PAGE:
You’re publicly traded and it’s time for some more money to keep things moving forward. Let’s go get some post-IPO capital through either complex convertible bonds or much simpler Non-Dilutive Financing.
Convertible bonds are a hybrid security that offers investors the option to cash it in at maturity or convert it to shares of the company. Because of this chance to significantly profit at the end of the bond’s term, they offer lower interest rates than traditional bonds.
A convertible bond is much like mixing stock options and traditional bond financing. The company issues the note (debt) that pays a low annual interest rate (coupon rate) with maturity typically at five to seven years. The note holder now has the option to either get paid back in cash at maturity or convert the bond value into some percentage of stock (the conversion ratio). The conversion ratio is a value set at the time of issuance that is published in the bond indenture (bond contract). The ideal outcome is that the stock has appreciated substantially and the bondholder realizes a gain exceeding the bond’s face value.
This is a low-risk investment for investors with a lot of potential upsides as it is a way to participate in future share value but with the significantly lower downside risk that comes with holding a note.
They raise a substantial amount of capital and are attractive to investors that are betting that the stock price will appreciate above the conversion price. They are effectively issuing the stock at a premium. They are still a debt though and best used when positive future cash flows are highly likely. A classic use would be funding the launch of a newly approved drug.
The conversion to shares will also save the company cash but can risk dilution of the share price depending on how investors view the company’s savings. Converts are highly complex and an advisor who can walk you through the subtleties will maximize your experience.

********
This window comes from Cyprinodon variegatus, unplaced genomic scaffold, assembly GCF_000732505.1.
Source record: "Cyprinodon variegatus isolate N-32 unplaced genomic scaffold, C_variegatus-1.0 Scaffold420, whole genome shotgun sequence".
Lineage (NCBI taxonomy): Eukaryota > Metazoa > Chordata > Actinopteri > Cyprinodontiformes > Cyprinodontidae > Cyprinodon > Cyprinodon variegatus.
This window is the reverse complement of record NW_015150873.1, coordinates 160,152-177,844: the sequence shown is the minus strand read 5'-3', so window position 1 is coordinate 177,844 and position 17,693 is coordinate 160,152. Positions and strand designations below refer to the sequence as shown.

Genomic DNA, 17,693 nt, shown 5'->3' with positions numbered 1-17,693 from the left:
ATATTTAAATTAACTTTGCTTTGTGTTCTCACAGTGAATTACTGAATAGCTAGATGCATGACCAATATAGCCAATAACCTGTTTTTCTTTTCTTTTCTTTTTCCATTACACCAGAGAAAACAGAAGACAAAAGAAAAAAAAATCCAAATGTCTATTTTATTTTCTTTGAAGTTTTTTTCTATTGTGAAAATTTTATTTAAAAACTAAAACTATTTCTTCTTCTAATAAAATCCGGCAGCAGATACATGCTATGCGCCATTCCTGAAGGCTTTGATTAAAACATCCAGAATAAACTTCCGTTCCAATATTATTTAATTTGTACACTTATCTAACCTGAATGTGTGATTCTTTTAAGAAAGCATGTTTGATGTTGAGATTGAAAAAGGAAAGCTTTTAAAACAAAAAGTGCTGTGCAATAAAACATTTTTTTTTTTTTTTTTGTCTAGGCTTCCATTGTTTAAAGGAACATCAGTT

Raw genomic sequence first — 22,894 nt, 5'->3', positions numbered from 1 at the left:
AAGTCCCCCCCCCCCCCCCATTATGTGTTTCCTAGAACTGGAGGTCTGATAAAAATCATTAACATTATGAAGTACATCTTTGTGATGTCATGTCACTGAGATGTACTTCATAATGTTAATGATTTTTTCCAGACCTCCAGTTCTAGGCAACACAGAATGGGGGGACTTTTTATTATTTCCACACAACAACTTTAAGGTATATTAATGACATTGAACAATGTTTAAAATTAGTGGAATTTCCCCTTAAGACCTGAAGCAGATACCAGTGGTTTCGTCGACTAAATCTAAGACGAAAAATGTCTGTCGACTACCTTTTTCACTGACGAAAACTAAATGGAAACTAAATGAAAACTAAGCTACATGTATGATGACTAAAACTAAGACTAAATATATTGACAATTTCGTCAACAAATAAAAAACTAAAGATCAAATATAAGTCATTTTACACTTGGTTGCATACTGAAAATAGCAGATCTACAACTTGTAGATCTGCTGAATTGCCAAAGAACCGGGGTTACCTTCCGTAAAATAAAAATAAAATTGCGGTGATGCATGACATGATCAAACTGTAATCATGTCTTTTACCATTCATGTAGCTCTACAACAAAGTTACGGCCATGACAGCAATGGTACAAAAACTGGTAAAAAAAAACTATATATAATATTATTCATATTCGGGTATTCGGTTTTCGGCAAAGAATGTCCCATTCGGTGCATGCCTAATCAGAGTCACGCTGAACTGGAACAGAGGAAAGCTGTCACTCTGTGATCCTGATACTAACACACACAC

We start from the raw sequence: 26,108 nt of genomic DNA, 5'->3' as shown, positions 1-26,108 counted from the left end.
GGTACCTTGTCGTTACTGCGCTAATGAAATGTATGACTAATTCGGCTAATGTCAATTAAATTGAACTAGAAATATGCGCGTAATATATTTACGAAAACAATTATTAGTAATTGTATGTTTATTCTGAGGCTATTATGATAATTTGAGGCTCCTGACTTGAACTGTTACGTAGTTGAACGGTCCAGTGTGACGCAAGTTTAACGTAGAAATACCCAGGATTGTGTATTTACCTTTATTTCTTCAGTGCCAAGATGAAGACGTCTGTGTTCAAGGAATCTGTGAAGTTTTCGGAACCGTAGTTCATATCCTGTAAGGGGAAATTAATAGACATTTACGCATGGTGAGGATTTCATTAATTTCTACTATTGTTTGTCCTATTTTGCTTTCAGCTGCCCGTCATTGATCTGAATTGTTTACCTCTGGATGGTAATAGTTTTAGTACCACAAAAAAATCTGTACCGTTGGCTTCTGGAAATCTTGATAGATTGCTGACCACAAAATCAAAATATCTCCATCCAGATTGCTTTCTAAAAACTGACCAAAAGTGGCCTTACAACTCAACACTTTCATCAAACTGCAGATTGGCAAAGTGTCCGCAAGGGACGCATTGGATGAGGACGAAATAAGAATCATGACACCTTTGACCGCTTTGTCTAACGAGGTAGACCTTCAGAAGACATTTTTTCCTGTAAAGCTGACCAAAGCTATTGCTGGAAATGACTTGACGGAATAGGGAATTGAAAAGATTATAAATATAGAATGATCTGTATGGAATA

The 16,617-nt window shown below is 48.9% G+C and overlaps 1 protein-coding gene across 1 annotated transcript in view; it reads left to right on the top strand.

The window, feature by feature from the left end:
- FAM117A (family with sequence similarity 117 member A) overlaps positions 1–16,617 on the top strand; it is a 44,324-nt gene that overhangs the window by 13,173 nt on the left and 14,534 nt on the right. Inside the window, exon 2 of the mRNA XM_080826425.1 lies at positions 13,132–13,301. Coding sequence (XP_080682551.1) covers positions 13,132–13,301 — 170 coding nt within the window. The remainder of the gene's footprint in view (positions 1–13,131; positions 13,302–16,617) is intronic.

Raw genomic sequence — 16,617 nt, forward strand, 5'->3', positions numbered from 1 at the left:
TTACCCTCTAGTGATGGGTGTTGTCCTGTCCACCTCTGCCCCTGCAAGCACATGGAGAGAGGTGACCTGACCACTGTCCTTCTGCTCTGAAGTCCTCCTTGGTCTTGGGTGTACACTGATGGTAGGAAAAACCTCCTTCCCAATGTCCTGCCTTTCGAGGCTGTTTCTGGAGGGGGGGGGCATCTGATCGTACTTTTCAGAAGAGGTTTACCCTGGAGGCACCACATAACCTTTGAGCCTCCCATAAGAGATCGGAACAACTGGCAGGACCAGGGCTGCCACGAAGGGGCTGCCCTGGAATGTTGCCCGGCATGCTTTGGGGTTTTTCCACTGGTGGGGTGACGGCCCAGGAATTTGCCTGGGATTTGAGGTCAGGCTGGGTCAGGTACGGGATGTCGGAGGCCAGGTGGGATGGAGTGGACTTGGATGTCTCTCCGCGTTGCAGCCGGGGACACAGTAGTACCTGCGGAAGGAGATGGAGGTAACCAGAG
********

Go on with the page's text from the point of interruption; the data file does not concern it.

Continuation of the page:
There is no such thing. Period. Any funding is an exchange that causes your shareholders to own less of your company. Never get fooled by such talk.
That said there are many ways to raise money without selling shares:
- Partnerships for development candidates
- Geographic commercial rights financing
- Royalty stream sales
- Sale of assets
These are all valid sources of capital and, obviously, the least expensive exchanges for funds for the company if they involve either assets or rights that the company would not use or exploit on its own.
Convertible bonds and Non-Dilutive Financing can both be great ways to raise capital for your post-IPO company. There are two funding options always to be considered.
David Johnston CFO, MBA, is the principal of dbj consulting, a consultancy of finance and strategy for the life sciences industry. He has his MBA from the University of Michigan. David Johnston also serves on the boards of multiple non-profits.
Read David Johnston’s full article to learn more about biotech financing here: https://davidjohnstoncfo.com/financing-101-funding-the-life-science-mission/